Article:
Although Bitcoin’s Proof-of-Work energy consumption receives increasing media scrutiny as the network continues to grow, it remains the most direct transformation of energy into money. Today, central banks around the world may print new fiat money by expending very little energy, which makes it easier to debase the currency. Accordingly, Bitcoin’s Proof-of-Work offers higher security and immutability in exchange for energy consumption. In addition, Bitcoin’s energy intensive consensus mechanism is a tradeoff for the guarantee that no government can increase its supply. Proof-of-Work allows Bitcoin to avoid reliance on trusted centralized authorities, making its monetary policy more trustworthy and predictable than any Central Bank.
What Kind of Energy Does Bitcoin Consume?
Bitcoin miners navigate to low cost and predictable energy sources. Some of those energy sources emit more CO2 than others, but the majority of the network mining capacity is powered with renewable energy.
A successful mining operation requires analysis of factors such as geographic location, grid capacity and operations, as well as renewable energy availability. Increasingly, more miners are using renewable energy, as those forms of electricity are becoming more competitive with the price of fossil fuels.
Although the percentage of bitcoin mined with renewable energy is debated, wind farms in Texas, geothermal power plants in Iceland, and hydro-powered dams in Canada have received attention as promising new locations for miners following China’s ban on ASIC mining. Similarly, El Salvador plans to power a large portion of its mining operations with geothermal energy from the country’s volcanos.
Wasted Non-Renewable Energy
Wasted non-renewable energy is also used to mine bitcoin. Most oil and natural gas operations produce excess gas as a byproduct of fracking or other oil production methods. This energy is typically wasted because it dissipates into the atmosphere or is combusted. By capturing and using gas that would otherwise be flared, bitcoin mining operations greatly reduce waste and methane emissions from fracking operations. Bitcoin miners are able to utilize wasted energy and have a cost incentive to find and collect forms of wasted energy.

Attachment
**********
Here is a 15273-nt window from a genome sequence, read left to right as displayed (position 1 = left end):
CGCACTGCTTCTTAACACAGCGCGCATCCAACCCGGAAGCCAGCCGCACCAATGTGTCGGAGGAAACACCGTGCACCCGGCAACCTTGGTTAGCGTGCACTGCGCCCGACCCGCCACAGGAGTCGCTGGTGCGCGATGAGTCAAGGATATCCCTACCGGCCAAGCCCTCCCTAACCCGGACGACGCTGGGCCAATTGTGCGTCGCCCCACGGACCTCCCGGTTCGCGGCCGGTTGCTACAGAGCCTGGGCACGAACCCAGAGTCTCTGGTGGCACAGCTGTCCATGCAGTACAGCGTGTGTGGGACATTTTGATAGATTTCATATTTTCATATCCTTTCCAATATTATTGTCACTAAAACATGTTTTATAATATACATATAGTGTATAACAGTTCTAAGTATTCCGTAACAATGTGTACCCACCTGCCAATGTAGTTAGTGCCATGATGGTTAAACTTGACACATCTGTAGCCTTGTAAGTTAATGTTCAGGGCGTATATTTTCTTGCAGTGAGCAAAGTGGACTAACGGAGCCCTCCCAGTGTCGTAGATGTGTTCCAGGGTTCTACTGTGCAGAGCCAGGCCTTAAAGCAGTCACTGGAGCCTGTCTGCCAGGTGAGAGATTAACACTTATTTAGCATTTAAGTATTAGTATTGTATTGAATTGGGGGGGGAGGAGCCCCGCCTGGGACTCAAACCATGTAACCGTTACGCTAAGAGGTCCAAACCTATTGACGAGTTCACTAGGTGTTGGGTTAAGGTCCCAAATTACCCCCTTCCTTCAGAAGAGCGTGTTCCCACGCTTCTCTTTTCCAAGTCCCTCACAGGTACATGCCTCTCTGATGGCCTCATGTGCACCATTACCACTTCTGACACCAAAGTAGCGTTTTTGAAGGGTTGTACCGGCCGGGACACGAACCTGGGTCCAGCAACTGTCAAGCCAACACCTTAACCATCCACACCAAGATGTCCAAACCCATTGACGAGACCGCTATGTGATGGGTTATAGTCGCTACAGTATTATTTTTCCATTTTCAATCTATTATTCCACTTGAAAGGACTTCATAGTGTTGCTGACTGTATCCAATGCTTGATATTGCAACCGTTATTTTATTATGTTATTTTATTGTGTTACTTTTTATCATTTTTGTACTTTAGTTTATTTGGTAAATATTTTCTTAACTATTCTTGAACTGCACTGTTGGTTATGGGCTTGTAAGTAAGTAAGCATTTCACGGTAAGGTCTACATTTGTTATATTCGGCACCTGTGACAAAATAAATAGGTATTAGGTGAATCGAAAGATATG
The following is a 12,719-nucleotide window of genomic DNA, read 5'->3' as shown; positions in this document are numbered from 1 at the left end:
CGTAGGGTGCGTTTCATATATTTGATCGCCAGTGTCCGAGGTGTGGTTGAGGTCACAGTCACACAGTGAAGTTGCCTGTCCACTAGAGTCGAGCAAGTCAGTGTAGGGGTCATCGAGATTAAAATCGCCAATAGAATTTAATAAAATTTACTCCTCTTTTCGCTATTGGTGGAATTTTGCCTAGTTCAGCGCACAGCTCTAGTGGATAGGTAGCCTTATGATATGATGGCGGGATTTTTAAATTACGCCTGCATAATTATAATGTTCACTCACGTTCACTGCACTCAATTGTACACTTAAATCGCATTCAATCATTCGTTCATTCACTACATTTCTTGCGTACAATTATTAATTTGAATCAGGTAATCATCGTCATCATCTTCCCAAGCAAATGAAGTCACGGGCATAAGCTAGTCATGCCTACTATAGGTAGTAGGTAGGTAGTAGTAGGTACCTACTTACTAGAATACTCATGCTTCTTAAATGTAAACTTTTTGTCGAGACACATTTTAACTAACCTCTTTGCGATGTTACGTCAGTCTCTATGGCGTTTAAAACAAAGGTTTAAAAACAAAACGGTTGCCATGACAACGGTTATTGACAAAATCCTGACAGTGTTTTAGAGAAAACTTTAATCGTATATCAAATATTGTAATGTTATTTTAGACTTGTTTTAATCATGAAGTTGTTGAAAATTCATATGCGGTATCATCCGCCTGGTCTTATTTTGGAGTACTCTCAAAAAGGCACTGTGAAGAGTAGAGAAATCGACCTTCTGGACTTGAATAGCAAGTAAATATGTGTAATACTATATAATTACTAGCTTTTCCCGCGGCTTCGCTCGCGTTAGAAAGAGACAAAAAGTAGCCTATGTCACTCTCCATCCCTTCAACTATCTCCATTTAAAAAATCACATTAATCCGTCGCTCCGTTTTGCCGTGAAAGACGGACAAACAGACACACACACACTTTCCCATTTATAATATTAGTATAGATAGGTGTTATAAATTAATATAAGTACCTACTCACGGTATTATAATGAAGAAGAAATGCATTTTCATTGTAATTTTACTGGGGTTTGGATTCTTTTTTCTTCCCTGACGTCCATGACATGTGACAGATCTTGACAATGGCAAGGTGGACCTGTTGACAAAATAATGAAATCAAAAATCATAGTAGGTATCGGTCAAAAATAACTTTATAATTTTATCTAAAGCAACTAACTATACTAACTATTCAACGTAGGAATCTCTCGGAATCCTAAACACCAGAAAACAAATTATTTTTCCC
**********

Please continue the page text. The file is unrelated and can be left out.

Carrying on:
How Will Bitcoin’s Energy Consumption Change Over Time?
In 2021, China’s bitcoin mining ban caused the network hash rate to drop by more than 25%, prompting miners to relocate their businesses elsewhere. Estimates report that China accounted for at least 65% of bitcoin mining activities in 2020, followed by the U.S. and Russia, with less than 10% each. This ban is good for the Bitcoin network becasue it disperses China’s concentrated mining pools to new locations across the world.
Innovations in mining equipment will eventually render older and less energy efficient mining equipment obsolete. 2021 estimates compared Bitcoin’s total energy consumption to small European countries such as Sweden. However, the network’s total energy consumption has declined 50% from a recent peak in 2021 as miners seek more efficient and clean sources of electricity.
This decline in hash rate will reduce the amount of energy consumed by miners across the network, as they find alternative energy sources in different geographic regions of the world. Miners will continue to seek low-cost energy and, when possible, will create innovative solutions that capture energy that is currently being wasted. Miners in the network are unlikely to expend more in energy costs than the block reward would return. Eventually the network is predicted to hit a critical mass of energy consumption and plateau.